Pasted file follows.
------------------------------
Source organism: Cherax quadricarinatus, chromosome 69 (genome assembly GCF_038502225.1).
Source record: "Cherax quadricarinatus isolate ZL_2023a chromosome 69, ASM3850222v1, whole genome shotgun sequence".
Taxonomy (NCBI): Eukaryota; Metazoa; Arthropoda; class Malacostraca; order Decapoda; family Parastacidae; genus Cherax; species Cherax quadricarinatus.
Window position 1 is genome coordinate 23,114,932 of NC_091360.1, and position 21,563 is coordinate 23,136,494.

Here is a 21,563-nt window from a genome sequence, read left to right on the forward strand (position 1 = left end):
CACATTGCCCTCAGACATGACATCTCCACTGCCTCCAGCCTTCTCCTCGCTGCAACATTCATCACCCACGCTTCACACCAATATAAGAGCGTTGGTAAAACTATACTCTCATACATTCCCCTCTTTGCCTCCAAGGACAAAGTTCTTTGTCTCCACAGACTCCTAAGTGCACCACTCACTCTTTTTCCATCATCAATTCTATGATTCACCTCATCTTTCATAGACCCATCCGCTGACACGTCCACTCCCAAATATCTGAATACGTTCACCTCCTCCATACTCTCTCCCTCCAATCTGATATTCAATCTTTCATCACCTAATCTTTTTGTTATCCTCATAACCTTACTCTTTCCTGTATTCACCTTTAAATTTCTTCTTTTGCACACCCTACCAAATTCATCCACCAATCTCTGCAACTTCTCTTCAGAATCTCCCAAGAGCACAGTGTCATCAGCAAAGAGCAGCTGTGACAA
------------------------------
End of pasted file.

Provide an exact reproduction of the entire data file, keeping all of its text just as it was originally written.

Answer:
Source organism: Cherax quadricarinatus, chromosome 69 (genome assembly GCF_038502225.1).
Source record: "Cherax quadricarinatus isolate ZL_2023a chromosome 69, ASM3850222v1, whole genome shotgun sequence".
Taxonomy (NCBI): Eukaryota; Metazoa; Arthropoda; class Malacostraca; order Decapoda; family Parastacidae; genus Cherax; species Cherax quadricarinatus.
Window position 1 is genome coordinate 23,114,932 of NC_091360.1, and position 21,563 is coordinate 23,136,494.

Here is a 21,563-nt window from a genome sequence, read left to right on the forward strand (position 1 = left end):
CACATTGCCCTCAGACATGACATCTCCACTGCCTCCAGCCTTCTCCTCGCTGCAACATTCATCACCCACGCTTCACACCAATATAAGAGCGTTGGTAAAACTATACTCTCATACATTCCCCTCTTTGCCTCCAAGGACAAAGTTCTTTGTCTCCACAGACTCCTAAGTGCACCACTCACTCTTTTTCCATCATCAATTCTATGATTCACCTCATCTTTCATAGACCCATCCGCTGACACGTCCACTCCCAAATATCTGAATACGTTCACCTCCTCCATACTCTCTCCCTCCAATCTGATATTCAATCTTTCATCACCTAATCTTTTTGTTATCCTCATAACCTTACTCTTTCCTGTATTCACCTTTAAATTTCTTCTTTTGCACACCCTACCAAATTCATCCACCAATCTCTGCAACTTCTCTTCAGAATCTCCCAAGAGCACAGTGTCATCAGCAAAGAGCAGCTGTGACAA